Secure your “PATENT PENDING” status within days with a provisional patent application, which offers a low cost and expeditious way to get on file with the USPTO. Our patent attorneys will work with you to quickly draft a provisional patent application, including a specification and drawings, so you can get on file with the USPTO as soon as possible and legally mark your product as “PATENT PENDING”. This secures a priority date with the USPTO and protects you against another party claiming rights to your invention. Provisional applications provide an inexpensive means for disclosing your invention to the USPTO, and are valid for a 12 month period. Within this 12 month period, a non-provisional patent application must be filed to maintain the priority date. The initial “PATENT PENDING” period allows you to disclose your invention to others, including marketing it, licensing it, and posting it on websites. “PATENT PENDING” status can be a valuable marketing tool and an effective means for secure short term rights while continuing to refine and develop your invention.
Provisional patent application are written and filed by our experienced team of United States Patent Attorneys. Your legal team will coordinate with you while drafting the application to ensure no embodiments are missed. You will have multiple opportunities to review the application and request changes prior to filing.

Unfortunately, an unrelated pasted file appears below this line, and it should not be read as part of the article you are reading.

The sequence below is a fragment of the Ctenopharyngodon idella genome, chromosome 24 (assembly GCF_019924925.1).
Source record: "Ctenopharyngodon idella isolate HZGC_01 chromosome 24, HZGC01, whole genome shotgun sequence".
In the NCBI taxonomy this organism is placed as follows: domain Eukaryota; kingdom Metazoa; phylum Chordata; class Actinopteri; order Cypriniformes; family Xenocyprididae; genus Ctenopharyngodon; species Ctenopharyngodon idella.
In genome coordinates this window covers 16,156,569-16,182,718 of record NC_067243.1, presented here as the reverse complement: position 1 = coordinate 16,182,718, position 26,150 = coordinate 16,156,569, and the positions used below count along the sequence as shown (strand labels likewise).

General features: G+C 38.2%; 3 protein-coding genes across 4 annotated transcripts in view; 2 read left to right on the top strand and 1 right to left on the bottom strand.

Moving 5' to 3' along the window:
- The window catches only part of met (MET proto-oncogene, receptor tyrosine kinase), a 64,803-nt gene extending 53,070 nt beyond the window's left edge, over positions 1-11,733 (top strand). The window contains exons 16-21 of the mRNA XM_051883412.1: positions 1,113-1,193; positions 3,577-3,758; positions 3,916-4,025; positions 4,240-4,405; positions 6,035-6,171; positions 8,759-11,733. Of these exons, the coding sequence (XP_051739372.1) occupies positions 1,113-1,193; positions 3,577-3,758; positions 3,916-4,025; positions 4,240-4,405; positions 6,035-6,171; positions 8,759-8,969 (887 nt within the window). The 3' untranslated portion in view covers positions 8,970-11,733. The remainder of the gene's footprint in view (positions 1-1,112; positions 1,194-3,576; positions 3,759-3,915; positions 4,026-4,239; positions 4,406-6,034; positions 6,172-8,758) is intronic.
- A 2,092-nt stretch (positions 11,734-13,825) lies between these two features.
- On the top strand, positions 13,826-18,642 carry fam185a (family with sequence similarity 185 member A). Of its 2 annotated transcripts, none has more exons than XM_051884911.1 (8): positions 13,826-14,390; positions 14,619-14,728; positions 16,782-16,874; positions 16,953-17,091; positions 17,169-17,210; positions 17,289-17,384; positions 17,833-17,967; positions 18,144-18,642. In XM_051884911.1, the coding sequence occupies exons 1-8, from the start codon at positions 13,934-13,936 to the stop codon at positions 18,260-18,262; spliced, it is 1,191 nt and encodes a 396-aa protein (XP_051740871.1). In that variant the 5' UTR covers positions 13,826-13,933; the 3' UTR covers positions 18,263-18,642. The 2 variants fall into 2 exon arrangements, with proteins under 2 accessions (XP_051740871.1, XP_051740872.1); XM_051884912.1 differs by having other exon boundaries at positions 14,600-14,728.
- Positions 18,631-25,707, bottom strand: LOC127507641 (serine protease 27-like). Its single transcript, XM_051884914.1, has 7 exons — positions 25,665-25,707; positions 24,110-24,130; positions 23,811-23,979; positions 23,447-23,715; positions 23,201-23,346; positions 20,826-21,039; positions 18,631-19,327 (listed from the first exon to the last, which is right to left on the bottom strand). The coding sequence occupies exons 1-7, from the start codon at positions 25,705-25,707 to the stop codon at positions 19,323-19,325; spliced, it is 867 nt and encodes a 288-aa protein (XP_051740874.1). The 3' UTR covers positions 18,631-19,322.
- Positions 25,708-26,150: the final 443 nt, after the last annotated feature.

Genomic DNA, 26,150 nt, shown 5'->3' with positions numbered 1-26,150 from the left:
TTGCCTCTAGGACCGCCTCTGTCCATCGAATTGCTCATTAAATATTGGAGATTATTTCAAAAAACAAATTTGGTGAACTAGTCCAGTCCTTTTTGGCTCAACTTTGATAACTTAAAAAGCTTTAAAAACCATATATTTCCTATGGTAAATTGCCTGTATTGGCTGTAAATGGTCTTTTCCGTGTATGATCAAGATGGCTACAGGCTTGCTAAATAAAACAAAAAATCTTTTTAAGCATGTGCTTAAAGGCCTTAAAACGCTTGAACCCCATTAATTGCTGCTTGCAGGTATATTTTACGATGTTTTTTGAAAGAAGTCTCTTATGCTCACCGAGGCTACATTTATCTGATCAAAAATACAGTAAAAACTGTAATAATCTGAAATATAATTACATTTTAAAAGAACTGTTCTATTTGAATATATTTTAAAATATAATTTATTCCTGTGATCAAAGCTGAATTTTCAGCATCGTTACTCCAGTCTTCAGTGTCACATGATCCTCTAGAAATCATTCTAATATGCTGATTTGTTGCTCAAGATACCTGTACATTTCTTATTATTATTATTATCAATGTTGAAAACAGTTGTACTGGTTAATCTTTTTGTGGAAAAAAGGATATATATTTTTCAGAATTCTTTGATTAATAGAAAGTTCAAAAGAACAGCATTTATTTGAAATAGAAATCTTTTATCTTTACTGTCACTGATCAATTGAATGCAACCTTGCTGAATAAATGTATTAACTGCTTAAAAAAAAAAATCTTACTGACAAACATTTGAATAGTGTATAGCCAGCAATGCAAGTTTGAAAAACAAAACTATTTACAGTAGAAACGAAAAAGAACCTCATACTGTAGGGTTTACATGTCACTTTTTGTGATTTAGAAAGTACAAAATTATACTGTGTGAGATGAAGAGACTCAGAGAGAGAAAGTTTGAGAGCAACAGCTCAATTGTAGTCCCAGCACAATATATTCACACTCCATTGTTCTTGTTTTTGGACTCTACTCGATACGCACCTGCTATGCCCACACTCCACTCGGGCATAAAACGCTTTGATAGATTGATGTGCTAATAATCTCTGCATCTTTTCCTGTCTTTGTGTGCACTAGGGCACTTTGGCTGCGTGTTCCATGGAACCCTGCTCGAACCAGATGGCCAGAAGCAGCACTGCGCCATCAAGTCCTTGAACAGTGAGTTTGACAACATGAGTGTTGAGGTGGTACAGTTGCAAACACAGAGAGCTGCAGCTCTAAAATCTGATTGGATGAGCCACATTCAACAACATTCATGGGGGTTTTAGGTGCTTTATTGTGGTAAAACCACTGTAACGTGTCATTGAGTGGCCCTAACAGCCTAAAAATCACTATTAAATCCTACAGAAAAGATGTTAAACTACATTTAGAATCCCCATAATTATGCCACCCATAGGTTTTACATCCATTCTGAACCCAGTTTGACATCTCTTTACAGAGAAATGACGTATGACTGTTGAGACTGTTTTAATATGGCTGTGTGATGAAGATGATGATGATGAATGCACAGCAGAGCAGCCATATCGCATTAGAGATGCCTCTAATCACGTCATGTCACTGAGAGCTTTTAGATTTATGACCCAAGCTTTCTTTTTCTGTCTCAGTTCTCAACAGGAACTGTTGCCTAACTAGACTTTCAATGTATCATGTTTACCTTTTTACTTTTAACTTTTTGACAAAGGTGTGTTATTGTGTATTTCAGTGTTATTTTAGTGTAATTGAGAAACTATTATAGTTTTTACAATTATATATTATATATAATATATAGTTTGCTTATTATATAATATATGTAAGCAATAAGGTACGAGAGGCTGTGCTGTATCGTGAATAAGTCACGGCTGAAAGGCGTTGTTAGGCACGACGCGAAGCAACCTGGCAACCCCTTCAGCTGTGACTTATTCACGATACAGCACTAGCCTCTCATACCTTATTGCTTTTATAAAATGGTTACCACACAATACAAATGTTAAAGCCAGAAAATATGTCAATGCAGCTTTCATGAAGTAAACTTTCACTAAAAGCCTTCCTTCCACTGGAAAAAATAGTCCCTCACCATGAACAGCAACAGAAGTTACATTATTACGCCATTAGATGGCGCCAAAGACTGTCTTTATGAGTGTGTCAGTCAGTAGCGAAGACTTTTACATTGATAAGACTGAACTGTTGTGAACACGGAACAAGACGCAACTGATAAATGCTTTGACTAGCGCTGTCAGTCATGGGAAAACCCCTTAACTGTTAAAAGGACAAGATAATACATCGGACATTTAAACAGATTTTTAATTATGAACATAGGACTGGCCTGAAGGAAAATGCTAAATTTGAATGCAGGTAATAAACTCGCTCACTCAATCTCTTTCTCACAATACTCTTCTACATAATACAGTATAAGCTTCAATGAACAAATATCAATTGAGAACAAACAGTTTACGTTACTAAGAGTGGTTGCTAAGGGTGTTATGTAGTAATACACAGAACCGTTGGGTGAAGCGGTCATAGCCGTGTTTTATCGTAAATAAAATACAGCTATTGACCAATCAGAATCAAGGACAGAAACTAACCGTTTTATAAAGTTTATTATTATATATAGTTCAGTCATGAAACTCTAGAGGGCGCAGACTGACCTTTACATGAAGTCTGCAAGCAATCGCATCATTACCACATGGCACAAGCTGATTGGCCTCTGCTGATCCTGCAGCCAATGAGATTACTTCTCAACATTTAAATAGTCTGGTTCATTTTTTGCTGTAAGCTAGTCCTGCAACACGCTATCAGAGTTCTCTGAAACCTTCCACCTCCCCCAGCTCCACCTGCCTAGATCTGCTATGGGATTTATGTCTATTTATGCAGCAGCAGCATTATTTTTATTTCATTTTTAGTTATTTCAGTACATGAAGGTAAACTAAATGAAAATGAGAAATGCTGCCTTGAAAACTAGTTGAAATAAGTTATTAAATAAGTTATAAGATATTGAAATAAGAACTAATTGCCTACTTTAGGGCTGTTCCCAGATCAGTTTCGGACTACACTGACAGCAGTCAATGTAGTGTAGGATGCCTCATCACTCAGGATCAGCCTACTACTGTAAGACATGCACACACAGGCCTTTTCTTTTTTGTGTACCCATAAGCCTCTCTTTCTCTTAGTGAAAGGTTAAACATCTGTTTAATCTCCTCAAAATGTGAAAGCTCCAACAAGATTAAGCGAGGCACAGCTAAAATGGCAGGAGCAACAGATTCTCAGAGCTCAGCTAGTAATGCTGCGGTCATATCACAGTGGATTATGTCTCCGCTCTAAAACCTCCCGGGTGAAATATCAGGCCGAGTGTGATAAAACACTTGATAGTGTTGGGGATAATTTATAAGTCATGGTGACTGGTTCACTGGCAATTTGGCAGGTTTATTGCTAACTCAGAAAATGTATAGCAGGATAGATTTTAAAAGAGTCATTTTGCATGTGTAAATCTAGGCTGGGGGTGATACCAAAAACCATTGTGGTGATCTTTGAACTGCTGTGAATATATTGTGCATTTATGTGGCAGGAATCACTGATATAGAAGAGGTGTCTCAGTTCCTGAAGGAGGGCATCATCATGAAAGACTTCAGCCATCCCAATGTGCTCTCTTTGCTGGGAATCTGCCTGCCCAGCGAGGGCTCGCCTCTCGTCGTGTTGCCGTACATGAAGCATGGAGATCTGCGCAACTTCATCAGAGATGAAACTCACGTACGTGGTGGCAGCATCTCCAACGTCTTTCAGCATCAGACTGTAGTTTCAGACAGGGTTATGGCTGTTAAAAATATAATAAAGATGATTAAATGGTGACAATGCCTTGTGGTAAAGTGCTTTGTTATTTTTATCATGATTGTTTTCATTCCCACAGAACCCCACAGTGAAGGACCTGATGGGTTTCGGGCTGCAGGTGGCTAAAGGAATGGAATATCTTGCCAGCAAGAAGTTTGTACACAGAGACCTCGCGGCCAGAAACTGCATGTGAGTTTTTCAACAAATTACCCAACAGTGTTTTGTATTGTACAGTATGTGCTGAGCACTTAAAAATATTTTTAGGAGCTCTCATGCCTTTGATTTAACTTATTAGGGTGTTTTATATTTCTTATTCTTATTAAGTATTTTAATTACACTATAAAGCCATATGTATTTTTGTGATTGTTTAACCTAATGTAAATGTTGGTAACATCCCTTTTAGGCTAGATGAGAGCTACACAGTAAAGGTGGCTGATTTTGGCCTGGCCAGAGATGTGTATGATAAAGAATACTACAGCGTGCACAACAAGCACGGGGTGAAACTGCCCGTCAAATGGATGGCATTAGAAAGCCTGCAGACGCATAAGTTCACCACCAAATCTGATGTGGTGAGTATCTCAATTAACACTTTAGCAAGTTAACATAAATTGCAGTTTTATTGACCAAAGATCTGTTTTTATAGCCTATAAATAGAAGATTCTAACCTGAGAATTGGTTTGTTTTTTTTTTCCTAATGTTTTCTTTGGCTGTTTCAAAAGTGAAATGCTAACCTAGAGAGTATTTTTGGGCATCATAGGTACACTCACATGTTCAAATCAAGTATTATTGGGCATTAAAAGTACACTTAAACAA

The cost of a basic provisional patent application is $540, plus government filing fees ($65 for most inventors).
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Important Changes to Patent Law in the US
New 35 USC § 102 – FIRST TO FILE
Under the Leahy-Smith America Invents Act, the U.S. patent system will be changing to a “first to file” system. This change takes place on March 16th, 2013 and will impact you. In addition to being the first to invent, you must also be the first to file a patent application or you will not be able to obtain a patent. Both a provisional and nonprovisional patent are considered filings for purposes of securing rights to your invention. Timing is imperative as a result of these changes and you should attempt to have a patent filed as soon as possible. As a consequence of these changes, another person may file for a patent on your invention or an invention similar thereto and prevent you from ever obtaining a patent – this is true regardless of whether you were the first to invent. All patents filed on or after March 16th, 2013 are subject to these new laws.